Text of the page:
Visiting Rider professor celebrates jazz with new album release

Marianna Buseman

When considering different genres of music, your mind might go to pop, rock, or maybe even country or rap. These are great types of music, all quite varied in their rhythms and styles. They deserve all of the attention they get. However, there is one genre that tends to be overlooked a lot of the time: jazz. It’s the root of many types of music we know and love today. It has a rich history, dating back over 100 years to New Orleans. Rider University celebrates the art of jazz this year with the release of On the Sunny Side, a new album from visiting professor Dr. Tim Brent, who conducts Rider's new vocal jazz ensembles: Vox Blue and Vox Blue Too.

Brent, a jazz artist, interprets the styles of an array of the genre’s artists on his new album, such as Mel Tormé and Nat King Cole. He also cites crooners like Frank Sinatra and Harry Connick, Jr. as influences and includes some Latin musical influences on this album, since he taught and did his advanced degrees in Miami.

“I wanted this album to be classic jazz music reinterpreted,” he said. “Listeners will definitely be able to hear the Latin jazz element. There’s even a song in Portuguese.”

Reflecting on the recording process for On the Sunny Side, Brent noted that it took about six months to complete. However, it took longer to have it released.

 “There were about 13 different people on the album,” he said. “Many times their schedules didn’t work together. We had to record the fundamental rhythm section parts first (bass, drums and piano) and then brought in other instrumentalists to complete the arrangements.”

 On the Sunny Side also afforded Brent the opportunity to work with Grammy-winning artists Brian Lynch and Ed Calle. Lynch is a jazz trumpeter and also a promoter of young jazz artists being brought to the national stage. He won the Best Latin Jazz Album in 2007. Calle is a musician from Venezuela and winner of the 2015 Latin Grammy for Best Instrumental Album. Both have impressive musical careers that span many years.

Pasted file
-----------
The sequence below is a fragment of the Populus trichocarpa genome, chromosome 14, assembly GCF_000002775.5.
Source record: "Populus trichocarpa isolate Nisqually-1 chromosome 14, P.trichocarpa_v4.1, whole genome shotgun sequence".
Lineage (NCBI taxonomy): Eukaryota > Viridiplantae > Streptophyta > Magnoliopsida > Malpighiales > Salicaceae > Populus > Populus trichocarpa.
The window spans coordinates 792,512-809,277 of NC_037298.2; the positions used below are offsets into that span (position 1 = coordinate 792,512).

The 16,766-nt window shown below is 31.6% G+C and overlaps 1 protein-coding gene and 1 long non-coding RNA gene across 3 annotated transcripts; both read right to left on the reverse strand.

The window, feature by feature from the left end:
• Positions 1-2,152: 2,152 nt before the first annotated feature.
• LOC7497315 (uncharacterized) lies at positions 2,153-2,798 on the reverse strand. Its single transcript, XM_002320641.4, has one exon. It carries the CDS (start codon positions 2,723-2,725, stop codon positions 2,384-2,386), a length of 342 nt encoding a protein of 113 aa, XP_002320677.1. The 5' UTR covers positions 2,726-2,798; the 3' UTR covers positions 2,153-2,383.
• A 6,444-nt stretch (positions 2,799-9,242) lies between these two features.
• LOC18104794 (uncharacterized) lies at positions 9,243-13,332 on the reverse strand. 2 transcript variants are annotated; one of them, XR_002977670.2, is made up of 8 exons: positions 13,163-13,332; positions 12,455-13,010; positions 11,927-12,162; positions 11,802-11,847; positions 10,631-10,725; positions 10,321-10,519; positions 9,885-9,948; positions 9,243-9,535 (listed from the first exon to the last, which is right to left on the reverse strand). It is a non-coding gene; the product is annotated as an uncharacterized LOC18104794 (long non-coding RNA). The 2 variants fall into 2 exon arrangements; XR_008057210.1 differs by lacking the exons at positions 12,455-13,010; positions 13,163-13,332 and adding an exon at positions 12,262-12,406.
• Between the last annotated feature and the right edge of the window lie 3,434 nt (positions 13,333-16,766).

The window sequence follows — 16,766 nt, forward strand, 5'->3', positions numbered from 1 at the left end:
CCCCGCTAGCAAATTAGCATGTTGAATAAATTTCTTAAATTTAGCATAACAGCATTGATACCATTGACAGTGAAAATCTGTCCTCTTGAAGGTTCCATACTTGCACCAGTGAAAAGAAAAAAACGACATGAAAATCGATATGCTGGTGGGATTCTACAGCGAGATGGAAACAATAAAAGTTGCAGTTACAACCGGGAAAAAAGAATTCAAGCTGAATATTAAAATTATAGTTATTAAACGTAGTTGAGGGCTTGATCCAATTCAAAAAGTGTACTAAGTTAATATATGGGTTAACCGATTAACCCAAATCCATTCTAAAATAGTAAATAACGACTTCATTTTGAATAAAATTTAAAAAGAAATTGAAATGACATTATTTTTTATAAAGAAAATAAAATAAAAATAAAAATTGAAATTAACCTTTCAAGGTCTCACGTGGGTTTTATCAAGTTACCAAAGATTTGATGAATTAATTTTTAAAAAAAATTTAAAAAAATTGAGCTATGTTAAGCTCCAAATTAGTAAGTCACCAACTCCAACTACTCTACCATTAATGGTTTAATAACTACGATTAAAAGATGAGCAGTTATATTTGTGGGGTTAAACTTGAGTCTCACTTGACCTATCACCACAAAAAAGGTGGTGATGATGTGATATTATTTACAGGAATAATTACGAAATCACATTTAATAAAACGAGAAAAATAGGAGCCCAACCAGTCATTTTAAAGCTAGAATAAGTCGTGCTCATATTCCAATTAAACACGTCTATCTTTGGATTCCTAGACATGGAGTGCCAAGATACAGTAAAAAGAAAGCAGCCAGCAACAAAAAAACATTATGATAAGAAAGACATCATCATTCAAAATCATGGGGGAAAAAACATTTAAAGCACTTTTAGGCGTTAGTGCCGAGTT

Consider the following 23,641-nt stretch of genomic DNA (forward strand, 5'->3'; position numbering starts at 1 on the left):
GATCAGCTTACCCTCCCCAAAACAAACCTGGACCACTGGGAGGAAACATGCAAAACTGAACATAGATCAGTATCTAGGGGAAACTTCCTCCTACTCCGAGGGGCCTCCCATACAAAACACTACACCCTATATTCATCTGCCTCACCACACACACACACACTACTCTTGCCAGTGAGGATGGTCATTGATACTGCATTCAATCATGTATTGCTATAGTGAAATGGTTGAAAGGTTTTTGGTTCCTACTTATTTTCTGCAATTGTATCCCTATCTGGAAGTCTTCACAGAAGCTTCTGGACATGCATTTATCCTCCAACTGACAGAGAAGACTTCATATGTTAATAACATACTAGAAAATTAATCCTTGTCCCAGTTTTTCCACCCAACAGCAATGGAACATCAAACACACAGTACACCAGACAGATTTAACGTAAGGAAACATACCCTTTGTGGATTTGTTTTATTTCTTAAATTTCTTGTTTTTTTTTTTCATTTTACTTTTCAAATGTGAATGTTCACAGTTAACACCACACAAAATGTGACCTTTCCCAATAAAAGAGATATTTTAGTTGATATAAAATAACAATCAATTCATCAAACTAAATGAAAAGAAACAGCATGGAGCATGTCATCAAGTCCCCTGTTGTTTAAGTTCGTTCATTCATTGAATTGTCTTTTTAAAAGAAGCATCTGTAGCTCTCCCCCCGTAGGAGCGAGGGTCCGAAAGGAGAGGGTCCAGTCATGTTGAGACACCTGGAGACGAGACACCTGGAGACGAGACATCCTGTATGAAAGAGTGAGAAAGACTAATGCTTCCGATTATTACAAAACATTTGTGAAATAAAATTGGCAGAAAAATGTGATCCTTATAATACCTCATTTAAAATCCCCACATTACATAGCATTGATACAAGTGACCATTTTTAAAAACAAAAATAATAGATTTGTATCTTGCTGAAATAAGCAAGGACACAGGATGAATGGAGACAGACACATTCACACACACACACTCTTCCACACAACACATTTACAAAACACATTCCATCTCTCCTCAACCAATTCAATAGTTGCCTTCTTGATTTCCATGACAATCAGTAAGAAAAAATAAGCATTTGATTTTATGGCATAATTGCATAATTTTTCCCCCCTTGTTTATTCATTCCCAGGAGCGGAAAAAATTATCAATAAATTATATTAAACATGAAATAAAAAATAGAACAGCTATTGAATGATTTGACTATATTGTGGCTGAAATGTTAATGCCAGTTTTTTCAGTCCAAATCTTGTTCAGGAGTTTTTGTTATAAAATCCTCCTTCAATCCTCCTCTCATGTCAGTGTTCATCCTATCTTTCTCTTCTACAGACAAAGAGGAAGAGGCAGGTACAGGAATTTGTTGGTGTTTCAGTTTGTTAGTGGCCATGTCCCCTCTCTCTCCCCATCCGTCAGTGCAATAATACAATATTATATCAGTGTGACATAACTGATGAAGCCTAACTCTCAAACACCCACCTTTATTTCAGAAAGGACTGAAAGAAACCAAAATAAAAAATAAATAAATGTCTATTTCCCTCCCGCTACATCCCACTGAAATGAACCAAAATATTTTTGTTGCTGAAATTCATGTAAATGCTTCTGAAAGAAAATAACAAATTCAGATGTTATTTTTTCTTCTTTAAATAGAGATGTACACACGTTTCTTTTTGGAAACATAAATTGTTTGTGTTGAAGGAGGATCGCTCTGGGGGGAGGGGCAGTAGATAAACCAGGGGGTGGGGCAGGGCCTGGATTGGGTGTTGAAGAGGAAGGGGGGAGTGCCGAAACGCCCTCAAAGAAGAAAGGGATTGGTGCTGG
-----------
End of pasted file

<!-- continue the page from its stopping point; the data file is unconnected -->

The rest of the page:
“It was such a special collaboration,” Brent said. “These are experienced musicians who have a lot of experience. Working with them was great. They were so gracious and humble, and were wonderful to work with.” He also talked about the importance of jazz in our modern society.

“It’s unfortunate that jazz clubs struggle to find and retain audiences,” he said. “Historically, the music used to involve dance and simpler harmony and general form, and over the years it’s evolved into an art form with more sophisticated improvisation and complex structure. A lot of people turn away from jazz because they don’t understand it. It’s the job of music educators to teach kids about America’s original music. We need to experience jazz and learn about it so we can appreciate the art that it is.”

There are a multitude of aspiring musicians out there trying to release their work to the world. Hopeful artists, both young and old, spend long nights trying to perfect their latest song and make sure each note sounds just right. Brent has some good advice for anyone tying to become an artist, in any genre of music.

“Educate yourself in ways that build your musical competence and understanding,” he said. “You have to develop your music skills and never stop learning, because there is always going to be something new to learn. Challenge yourself. That’s the key to growth.”

Tim Brent's new recording On the Sunny Side is available on Amazon and other major download and streaming sites.